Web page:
Study found evidence of waveguiding in a unique quantum material

Physicists see light waves moving through a metal.


Metals are canonical plasmonic media at infrared and optical wavelengths, allowing one to guide and manipulate light at the nanoscale. Metals are excellent at transferring heat and electricity, but they aren’t frequently considered a means of conducting light.

A new study by Columbia University reports about a metal that can conduct light through it.

Scientists have been investigating the optical properties of a semimetal material known as ZrSiSe. In 2020, they found that ZrSiSe shares electronic similarities with graphene. Enhanced electronic correlations, uncommon for Dirac semimetals, are present in ZrSiSe.

Unlike graphene, a single, atom-thin carbon layer, ZrSiSe is a three-dimensional metallic crystal. It is made of layers that behave differently in the in-plane and out-of-plane directions. This property is known as anisotropy.

Yinming Shao, now a postdoc at Columbia, said, “It’s sort of like a sandwich: one layer acts like a metal while the next layer acts like an insulator. When that happens, the light starts to interact unusually with the metal at certain frequencies. Instead of bouncing off, it can travel inside the material in a zigzag pattern, which we call hyperbolic propagation.”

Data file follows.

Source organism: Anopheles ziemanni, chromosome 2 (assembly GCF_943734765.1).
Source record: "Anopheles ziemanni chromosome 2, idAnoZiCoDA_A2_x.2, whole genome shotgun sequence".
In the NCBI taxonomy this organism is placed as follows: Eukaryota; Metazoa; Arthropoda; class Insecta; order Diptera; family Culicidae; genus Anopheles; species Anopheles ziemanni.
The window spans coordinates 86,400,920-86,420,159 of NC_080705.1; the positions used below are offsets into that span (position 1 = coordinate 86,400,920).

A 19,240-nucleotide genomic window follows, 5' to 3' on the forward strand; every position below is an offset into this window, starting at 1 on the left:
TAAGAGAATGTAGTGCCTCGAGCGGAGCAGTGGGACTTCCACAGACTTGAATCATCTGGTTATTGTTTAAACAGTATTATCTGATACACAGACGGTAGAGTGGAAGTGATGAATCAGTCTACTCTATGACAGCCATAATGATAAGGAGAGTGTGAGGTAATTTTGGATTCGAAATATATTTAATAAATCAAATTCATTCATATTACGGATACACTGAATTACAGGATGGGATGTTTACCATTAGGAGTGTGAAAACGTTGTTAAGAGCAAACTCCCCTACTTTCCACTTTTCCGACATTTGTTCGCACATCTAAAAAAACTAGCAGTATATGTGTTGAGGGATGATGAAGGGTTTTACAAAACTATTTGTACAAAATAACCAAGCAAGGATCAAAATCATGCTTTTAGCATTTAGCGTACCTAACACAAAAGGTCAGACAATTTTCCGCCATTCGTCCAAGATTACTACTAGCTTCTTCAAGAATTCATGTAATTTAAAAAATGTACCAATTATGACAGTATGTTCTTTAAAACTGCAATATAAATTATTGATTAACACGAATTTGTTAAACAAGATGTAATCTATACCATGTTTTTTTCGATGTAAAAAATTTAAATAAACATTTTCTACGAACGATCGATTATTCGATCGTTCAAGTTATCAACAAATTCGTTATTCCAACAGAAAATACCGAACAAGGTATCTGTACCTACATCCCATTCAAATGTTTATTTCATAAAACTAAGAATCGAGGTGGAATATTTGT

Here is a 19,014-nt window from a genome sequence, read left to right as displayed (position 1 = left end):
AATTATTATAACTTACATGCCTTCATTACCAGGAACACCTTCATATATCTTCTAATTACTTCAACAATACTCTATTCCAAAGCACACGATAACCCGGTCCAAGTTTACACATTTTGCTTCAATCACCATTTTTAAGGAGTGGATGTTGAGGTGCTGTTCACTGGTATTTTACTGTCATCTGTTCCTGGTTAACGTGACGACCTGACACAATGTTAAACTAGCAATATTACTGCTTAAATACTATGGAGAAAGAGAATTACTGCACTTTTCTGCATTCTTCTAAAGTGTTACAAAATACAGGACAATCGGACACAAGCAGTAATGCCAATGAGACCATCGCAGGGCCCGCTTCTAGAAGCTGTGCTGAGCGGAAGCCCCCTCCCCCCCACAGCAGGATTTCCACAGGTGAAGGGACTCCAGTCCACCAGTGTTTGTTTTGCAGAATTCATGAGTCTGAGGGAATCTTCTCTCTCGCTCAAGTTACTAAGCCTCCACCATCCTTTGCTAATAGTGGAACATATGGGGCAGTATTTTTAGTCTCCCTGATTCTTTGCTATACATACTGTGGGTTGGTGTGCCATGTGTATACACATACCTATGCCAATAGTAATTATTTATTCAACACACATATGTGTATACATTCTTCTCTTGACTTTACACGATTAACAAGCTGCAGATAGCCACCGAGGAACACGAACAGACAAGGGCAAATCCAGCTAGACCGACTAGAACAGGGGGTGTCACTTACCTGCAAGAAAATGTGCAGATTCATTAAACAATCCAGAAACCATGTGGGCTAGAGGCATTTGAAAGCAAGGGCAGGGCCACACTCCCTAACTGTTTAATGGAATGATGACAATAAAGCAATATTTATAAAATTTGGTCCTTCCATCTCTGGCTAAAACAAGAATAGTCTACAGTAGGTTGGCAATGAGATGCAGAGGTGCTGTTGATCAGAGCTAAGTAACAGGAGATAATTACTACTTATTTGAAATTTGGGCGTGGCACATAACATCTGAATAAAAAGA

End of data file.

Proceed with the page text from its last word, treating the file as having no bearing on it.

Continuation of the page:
In this study, scientists used ZrSiSe samples of various thicknesses to witness such zigzag movements of light or so-called hyperbolic waveguide modes. These waveguides, which are plasmons, are produced when light photons combine with electron oscillations to form hybrid quasiparticles that may direct light through a material.

Scientists noted, “It is the unique range of electron energy levels, called electronic band structure, of ZrSiSe that allowed the team to observe them in this material.”

Plasmons can “magnify” features in a sample, enabling scientists to see past the diffraction limit of optical microscopes, which are otherwise unable to distinguish details smaller than the wavelength of light they utilize.

Shao said“Using hyperbolic plasmons, we could resolve features less than 100 nanometers using infrared light that’s hundreds of times long.”

“ZrSiSe can be peeled to different thicknesses, making it an interesting option for nano-optics research that favors ultra-thin materials. But, it’s likely not the only material to be valuable—from here, the group wants to explore others that share similarities with ZrSiSe but might have even more favorable waveguiding properties. That could help us develop more efficient optical chips and better nano-optics approaches to explore fundamental questions about quantum materials.”

Journal Reference:

  1. Yinming Shao et al. Infrared plasmons propagate through a hyperbolic nodal metal. Science Advances (2022). DOI: 10.1126/sciadv.add6169
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